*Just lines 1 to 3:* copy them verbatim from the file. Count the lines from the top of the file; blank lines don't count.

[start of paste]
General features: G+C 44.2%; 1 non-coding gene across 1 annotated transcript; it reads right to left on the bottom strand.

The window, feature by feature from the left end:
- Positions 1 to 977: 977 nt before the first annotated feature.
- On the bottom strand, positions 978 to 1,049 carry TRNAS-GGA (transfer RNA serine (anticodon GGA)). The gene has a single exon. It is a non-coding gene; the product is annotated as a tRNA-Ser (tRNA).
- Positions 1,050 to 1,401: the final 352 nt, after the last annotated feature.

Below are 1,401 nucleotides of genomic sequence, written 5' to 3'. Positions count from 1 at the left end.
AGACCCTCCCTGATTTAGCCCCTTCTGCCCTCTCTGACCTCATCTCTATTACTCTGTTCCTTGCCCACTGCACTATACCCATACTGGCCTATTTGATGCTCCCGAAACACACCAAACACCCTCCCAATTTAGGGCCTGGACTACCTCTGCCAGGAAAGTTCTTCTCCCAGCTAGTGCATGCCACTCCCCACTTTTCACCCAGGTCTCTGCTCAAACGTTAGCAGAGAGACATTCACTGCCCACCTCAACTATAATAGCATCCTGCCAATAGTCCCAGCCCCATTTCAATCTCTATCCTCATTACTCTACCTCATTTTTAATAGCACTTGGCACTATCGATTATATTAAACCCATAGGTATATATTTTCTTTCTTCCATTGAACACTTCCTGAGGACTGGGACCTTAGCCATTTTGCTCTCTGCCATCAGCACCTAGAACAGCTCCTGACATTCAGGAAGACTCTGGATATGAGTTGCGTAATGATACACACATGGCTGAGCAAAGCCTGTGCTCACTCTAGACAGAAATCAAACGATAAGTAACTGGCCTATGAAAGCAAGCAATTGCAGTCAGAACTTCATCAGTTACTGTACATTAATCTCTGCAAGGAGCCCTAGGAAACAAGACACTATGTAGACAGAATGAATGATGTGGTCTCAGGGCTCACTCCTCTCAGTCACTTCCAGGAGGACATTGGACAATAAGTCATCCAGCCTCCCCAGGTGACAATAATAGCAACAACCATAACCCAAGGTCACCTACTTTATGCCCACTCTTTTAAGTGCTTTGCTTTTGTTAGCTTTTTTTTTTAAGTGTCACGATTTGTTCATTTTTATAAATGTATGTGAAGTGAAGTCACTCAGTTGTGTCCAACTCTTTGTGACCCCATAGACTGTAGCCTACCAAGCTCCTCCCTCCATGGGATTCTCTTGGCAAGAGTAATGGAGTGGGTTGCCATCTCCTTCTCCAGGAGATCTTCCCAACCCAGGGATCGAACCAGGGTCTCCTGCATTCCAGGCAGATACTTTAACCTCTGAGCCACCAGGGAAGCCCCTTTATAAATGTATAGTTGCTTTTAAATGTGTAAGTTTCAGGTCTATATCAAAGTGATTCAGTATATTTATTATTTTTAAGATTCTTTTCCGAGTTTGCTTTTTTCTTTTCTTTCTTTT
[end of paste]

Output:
General features: G+C 44.2%; 1 non-coding gene across 1 annotated transcript; it reads right to left on the bottom strand.

The window, feature by feature from the left end:
- Positions 1 to 977: 977 nt before the first annotated feature.